Some of the feedback that we’ve received about Elevate has to do with Option types and how they are different or similar to Nullable types in C#. Luke Hoban does a great job of describing some of the differences here:
If you’ve played around with Option types in F# or another functional language, you should be able to easily understand his argument, but if you haven’t been exposed to Option types before, you’re probably a bit confused as to how they differ from Nullable types. I’ll do my best paraphrasing and cross language explanation here to help you bridge that gap.
In theory, both Option types and Nullable types can be used to accomplish similar goals. Both model calculations that may or may not return a value. For Options and Nullables, an instance either represents a concrete value, or the lack of a value. Let’s take a look at a some examples.
Nullable types in C#:
public void Nullables()
int? nullableWithValue = 10;
int? nullableWithoutValue = null;
Option Types in F#:
let optionWithValue = Some 10
let optionWithoutValue = None
Note that in F#, it’s common to combine Option types with a technique known as pattern matching which is beyond the scope of this post. Most F# programmers probably wouldn’t use the fields that I demonstrated in the sample code, but they are provided in case you do want to use them.
Option Types with Elevate:
public void OptionTypes()
Option<int> optionWithValue = Option.Some(10);
Option<int> optionWithoutValue = Option<int>.None;
In practice, things don’t quite work out the way you’d like. For example, consider a “TryFind” function. This function, given a sequence of elements and a predicate, returns the first element where the predicate returns true, or “no element” if the predicate is not matched. In F#, this is written as “Seq.tryFind”. Let’s take a look at an example usage.
let numbers = [0..10]
let five = numbers
|> Seq.tryFind ((=) 5)
Despite the F# syntax, this should be easy for most programmers to understand, but let’s see what this looks like in C# using the (just added) TryFind function in Elevate.
public void TryFind()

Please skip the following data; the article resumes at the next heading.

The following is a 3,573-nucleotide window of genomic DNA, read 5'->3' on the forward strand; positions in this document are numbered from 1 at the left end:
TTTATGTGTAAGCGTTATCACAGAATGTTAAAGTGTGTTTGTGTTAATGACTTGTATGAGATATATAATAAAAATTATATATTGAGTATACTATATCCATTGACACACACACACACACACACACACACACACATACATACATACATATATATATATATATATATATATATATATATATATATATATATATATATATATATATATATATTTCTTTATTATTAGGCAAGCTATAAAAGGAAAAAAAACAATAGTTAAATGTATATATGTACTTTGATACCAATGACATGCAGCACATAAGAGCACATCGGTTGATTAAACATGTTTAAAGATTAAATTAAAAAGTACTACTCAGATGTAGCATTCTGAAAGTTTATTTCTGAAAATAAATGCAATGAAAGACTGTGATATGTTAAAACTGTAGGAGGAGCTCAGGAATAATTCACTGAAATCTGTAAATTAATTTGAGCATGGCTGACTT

var values = 0.Through(10);
Option<int> result = values.TryFind(x => x == 5);
Those of you familiar with LINQ will recognize that this looks very similar to the overload of .First that accepts a predicate. The difference is in the case where the predicate does not match any element in the sequence. Instead of throwing an exception, TryFind will return None.
public void TryFindOnFailure()
var values = 0.Through(10);
Option<int> result = values.TryFind(x => x == 20);
Now that we’ve gone over the usage of TryFind, let’s focus on how we might implement it. Here’s how we currently do it in Elevate (minus a few exception checks).
public static Option<TSource> TryFind<TSource>(this IEnumerable<TSource> source,
Func<TSource, bool> predicate)
var results = source.Where(predicate).GetEnumerator();
Now, let’s say that we want to implement TryFind using Nullable types instead of an Option type. You’ll notice right away that there’s a problem. Nullable types only work for structs. TryFind needs to be able to return values of any type, not just value types, so right away, we’re stuck.
There’s one other, slightly more insidious problem, though. Say that we were able to create Nullable types for classes. Our implementation for TryFind would look similar to what we have above for Option types. We would return null when no item in the input sequence was matched, otherwise we would return a value, but consider the following example.
IEnumerable<string> items = Seq.Build("Alpha", "Beta", "Gamma", null);
string result = items.TryFind(item => item == "Delta" || item == null);
Here, our result value would be null, but we wouldn’t know if null meant that no item was found, or that null was the string value that we matched. It’s a subtle and somewhat contrived example, but it does show one more way in which Option types help to clean up the code.
The Bottom Line
To sum things up, Option types and Nullable types are similar in theory, but in practice, they accomplish different goals. In general, I find that using Option types makes for cleaner code and helps to communicate the intent of algorithms more clearly. In Elevate, we use Option types in a few places where Nullable types would not be reasonable. Although these aren’t use cases that you may touch on everyday, it’s definitely good to have the option (no pun intended) to use whatever method makes the most sense for your situation, and that’s why we offer Option types in Elevate.